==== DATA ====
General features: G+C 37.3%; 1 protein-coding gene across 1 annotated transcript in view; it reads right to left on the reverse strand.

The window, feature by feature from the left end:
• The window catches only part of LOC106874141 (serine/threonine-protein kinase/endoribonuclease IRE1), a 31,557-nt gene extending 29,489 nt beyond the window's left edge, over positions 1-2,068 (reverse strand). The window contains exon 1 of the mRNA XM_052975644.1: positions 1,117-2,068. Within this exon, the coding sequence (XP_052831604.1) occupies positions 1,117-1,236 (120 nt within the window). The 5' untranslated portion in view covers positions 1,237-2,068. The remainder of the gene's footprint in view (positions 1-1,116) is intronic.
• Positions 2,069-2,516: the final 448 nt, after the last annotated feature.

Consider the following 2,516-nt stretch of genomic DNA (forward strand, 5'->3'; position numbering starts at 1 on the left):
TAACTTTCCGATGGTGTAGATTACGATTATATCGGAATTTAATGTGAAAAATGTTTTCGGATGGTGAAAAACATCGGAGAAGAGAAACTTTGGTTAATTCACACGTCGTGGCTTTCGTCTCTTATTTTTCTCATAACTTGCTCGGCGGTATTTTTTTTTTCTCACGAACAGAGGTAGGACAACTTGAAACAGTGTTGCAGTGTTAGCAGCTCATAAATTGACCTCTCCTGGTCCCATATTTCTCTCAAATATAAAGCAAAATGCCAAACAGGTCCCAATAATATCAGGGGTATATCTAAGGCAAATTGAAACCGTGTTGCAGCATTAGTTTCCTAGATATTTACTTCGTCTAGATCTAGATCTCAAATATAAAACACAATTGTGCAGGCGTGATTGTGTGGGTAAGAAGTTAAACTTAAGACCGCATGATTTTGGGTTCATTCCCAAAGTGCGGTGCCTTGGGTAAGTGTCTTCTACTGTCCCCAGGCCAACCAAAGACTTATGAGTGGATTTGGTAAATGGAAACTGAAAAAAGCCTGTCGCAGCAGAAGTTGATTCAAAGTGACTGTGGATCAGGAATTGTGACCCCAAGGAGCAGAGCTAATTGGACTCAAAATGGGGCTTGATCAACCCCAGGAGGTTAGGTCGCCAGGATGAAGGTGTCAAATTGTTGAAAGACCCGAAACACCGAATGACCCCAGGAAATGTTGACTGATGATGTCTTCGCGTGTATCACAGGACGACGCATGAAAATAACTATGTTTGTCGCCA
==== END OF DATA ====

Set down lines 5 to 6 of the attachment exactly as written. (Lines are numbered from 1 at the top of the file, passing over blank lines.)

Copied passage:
Consider the following 2,516-nt stretch of genomic DNA (forward strand, 5'->3'; position numbering starts at 1 on the left):
TAACTTTCCGATGGTGTAGATTACGATTATATCGGAATTTAATGTGAAAAATGTTTTCGGATGGTGAAAAACATCGGAGAAGAGAAACTTTGGTTAATTCACACGTCGTGGCTTTCGTCTCTTATTTTTCTCATAACTTGCTCGGCGGTATTTTTTTTTTCTCACGAACAGAGGTAGGACAACTTGAAACAGTGTTGCAGTGTTAGCAGCTCATAAATTGACCTCTCCTGGTCCCATATTTCTCTCAAATATAAAGCAAAATGCCAAACAGGTCCCAATAATATCAGGGGTATATCTAAGGCAAATTGAAACCGTGTTGCAGCATTAGTTTCCTAGATATTTACTTCGTCTAGATCTAGATCTCAAATATAAAACACAATTGTGCAGGCGTGATTGTGTGGGTAAGAAGTTAAACTTAAGACCGCATGATTTTGGGTTCATTCCCAAAGTGCGGTGCCTTGGGTAAGTGTCTTCTACTGTCCCCAGGCCAACCAAAGACTTATGAGTGGATTTGGTAAATGGAAACTGAAAAAAGCCTGTCGCAGCAGAAGTTGATTCAAAGTGACTGTGGATCAGGAATTGTGACCCCAAGGAGCAGAGCTAATTGGACTCAAAATGGGGCTTGATCAACCCCAGGAGGTTAGGTCGCCAGGATGAAGGTGTCAAATTGTTGAAAGACCCGAAACACCGAATGACCCCAGGAAATGTTGACTGATGATGTCTTCGCGTGTATCACAGGACGACGCATGAAAATAACTATGTTTGTCGCCA